Marilyn Monroe is the subject of a cottage publishing industry, so it’s surprising and laudatory when a revelatory and insightful book comes along. That makes The Secret Life of Marilyn Monroe, by celebrity biographer J. Randy Taraborrelli, a must-have not only for Monroe fans, but for anyone who loves a juicy Hollywood saga.

Just 36 when she died of an overdose of prescription medication in 1962, Monroe remains the ultimate sex symbol. Her imitators are many, but no one has come close to the original.

Taraborrelli, author of books on Frank Sinatra, Liz Taylor, Michael Jackson, the Kennedy women and others, conducted interviews over decades and utilized FBI files. He digs especially deep into Monroe’s (fractured) family ties, which imparted feelings of abandonment and loneliness. Born Norma Jeane Mortensen, she was the daughter of a paranoid schizophrenic. Thus, she was alternately raised by an unofficial foster family, her mother’s close friend, a great-aunt and an orphanage. She was a ravishing 16 when she was pushed into marrying the son of a family friend. It was that or another orphanage.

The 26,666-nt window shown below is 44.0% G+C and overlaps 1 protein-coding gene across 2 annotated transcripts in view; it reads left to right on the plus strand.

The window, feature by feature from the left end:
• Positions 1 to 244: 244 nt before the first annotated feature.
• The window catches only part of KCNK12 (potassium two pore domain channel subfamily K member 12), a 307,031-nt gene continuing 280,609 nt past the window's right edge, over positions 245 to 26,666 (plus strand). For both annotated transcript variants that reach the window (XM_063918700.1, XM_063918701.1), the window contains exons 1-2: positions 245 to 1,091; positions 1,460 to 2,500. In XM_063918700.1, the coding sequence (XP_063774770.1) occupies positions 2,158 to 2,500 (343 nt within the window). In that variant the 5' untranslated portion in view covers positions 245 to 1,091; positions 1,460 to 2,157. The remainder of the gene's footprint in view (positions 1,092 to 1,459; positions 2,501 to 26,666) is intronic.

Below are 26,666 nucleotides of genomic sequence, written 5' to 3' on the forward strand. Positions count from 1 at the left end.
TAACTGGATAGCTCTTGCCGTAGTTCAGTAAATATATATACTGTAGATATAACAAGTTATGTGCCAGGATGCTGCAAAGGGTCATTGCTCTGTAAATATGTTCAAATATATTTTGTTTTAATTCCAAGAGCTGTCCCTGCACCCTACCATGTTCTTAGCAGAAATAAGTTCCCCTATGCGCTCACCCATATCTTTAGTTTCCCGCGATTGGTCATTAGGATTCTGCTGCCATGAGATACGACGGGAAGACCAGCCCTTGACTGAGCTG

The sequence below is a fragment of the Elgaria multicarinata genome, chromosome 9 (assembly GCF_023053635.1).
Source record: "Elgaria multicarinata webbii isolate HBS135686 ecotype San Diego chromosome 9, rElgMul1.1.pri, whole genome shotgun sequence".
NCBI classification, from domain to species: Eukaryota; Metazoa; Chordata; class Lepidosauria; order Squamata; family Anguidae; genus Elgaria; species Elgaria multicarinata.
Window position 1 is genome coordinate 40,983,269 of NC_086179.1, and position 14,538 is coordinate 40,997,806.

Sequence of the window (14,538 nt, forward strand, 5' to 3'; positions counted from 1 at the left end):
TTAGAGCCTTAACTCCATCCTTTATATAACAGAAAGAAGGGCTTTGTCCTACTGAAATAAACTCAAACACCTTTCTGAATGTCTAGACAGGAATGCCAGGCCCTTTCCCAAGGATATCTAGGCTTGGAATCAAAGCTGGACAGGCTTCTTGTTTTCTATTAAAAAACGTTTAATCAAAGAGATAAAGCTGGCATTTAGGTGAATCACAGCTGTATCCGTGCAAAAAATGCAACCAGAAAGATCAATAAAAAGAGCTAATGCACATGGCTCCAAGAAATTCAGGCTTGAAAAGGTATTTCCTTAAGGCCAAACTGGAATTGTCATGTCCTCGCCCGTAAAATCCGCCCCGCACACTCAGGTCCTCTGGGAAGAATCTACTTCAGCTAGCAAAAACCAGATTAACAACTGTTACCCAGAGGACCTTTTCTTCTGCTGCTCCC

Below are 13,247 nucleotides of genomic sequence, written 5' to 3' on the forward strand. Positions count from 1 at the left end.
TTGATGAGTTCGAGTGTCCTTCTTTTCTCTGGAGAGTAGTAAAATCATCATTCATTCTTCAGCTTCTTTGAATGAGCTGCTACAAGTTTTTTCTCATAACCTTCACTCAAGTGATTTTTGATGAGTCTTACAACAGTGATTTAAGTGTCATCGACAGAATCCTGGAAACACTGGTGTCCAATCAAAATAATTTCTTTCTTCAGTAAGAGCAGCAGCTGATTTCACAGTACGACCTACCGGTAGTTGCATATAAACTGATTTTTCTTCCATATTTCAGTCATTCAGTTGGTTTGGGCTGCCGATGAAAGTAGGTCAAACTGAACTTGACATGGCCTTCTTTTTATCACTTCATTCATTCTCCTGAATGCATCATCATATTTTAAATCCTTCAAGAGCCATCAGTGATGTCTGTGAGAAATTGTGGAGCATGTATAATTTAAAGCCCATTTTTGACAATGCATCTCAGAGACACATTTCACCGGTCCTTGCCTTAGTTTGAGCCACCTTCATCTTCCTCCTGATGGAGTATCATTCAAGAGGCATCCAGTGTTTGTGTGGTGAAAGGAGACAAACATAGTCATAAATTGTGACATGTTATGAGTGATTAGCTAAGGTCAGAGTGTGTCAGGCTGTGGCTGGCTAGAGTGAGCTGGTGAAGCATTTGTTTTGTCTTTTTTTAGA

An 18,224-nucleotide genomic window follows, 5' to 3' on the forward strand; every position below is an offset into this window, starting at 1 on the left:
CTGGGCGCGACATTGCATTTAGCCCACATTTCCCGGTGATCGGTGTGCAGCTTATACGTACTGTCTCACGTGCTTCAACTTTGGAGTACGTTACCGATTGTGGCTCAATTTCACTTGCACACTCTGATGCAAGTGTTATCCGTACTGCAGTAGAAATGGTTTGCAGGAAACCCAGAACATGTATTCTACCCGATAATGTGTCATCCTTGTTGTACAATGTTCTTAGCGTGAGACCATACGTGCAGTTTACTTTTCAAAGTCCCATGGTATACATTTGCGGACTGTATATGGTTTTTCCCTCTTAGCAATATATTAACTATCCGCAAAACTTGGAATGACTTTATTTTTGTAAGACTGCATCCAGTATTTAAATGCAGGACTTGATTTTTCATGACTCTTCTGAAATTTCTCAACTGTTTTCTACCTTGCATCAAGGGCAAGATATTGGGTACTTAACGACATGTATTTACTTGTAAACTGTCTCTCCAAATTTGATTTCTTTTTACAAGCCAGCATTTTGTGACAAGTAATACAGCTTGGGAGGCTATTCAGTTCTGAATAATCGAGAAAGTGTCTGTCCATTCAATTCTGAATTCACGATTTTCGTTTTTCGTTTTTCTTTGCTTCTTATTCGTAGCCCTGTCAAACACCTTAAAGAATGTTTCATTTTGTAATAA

She was working at a Burbank factory when she was snapped by Yanks magazine. So began her enduring relationship with the camera. In less than two years she appeared on 30 magazine covers. Movies followed—as did pills, booze and therapy. There was a star-crossed affair with Sinatra, marriages to Joe DiMaggio and Arthur Miller and a fling with JFK that made her think she could be First Lady. She was by then borderline paranoid schizophrenic—and trapped within her own shrewdly crafted persona.

Serious questions persist about the circumstances of her death. But there is no mystery about her stature in Hollywood. In this age of throwaway tabloid celebrities and instantaneous reality show “fame,” Monroe is the iconic reminder of true superstardom, and the terrible price it can exact. Read it and weep.

Pat H. Broeske has written about Monroe for the New York Times.

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